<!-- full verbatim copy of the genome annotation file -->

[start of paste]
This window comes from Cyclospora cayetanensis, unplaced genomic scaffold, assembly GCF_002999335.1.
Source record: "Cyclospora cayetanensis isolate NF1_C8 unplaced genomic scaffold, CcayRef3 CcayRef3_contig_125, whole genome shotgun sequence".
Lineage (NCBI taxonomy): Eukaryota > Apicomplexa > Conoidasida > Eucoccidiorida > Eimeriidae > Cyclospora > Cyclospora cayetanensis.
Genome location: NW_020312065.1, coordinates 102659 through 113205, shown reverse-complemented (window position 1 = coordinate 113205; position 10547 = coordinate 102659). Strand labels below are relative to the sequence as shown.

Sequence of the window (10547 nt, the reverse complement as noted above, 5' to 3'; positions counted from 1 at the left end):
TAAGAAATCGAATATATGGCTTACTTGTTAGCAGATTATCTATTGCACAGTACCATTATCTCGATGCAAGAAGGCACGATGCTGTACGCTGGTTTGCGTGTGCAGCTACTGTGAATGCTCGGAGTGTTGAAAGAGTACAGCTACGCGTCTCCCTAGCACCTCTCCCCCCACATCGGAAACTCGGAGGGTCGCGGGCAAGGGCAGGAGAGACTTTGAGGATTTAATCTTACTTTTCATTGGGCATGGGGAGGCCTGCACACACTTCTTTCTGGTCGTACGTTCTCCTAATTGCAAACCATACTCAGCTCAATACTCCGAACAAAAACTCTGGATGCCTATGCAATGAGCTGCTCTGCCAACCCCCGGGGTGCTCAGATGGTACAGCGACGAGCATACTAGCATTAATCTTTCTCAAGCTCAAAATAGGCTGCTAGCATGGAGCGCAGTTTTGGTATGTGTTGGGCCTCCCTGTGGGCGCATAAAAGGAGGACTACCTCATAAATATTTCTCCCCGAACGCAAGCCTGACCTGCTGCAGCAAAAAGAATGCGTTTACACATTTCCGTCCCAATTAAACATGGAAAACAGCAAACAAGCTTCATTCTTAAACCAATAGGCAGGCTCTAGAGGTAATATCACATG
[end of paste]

This window comes from Cyclospora cayetanensis, unplaced genomic scaffold, assembly GCF_002999335.1.
Source record: "Cyclospora cayetanensis isolate NF1_C8 unplaced genomic scaffold, CcayRef3 CcayRef3_contig_125, whole genome shotgun sequence".
Lineage (NCBI taxonomy): Eukaryota > Apicomplexa > Conoidasida > Eucoccidiorida > Eimeriidae > Cyclospora > Cyclospora cayetanensis.
Genome location: NW_020312065.1, coordinates 102659 through 113205, shown reverse-complemented (window position 1 = coordinate 113205; position 10547 = coordinate 102659). Strand labels below are relative to the sequence as shown.

Sequence of the window (10547 nt, the reverse complement as noted above, 5' to 3'; positions counted from 1 at the left end):
TAAGAAATCGAATATATGGCTTACTTGTTAGCAGATTATCTATTGCACAGTACCATTATCTCGATGCAAGAAGGCACGATGCTGTACGCTGGTTTGCGTGTGCAGCTACTGTGAATGCTCGGAGTGTTGAAAGAGTACAGCTACGCGTCTCCCTAGCACCTCTCCCCCCACATCGGAAACTCGGAGGGTCGCGGGCAAGGGCAGGAGAGACTTTGAGGATTTAATCTTACTTTTCATTGGGCATGGGGAGGCCTGCACACACTTCTTTCTGGTCGTACGTTCTCCTAATTGCAAACCATACTCAGCTCAATACTCCGAACAAAAACTCTGGATGCCTATGCAATGAGCTGCTCTGCCAACCCCCGGGGTGCTCAGATGGTACAGCGACGAGCATACTAGCATTAATCTTTCTCAAGCTCAAAATAGGCTGCTAGCATGGAGCGCAGTTTTGGTATGTGTTGGGCCTCCCTGTGGGCGCATAAAAGGAGGACTACCTCATAAATATTTCTCCCCGAACGCAAGCCTGACCTGCTGCAGCAAAAAGAATGCGTTTACACATTTCCGTCCCAATTAAACATGGAAAACAGCAAACAAGCTTCATTCTTAAACCAATAGGCAGGCTCTAGAGGTAATATCACATG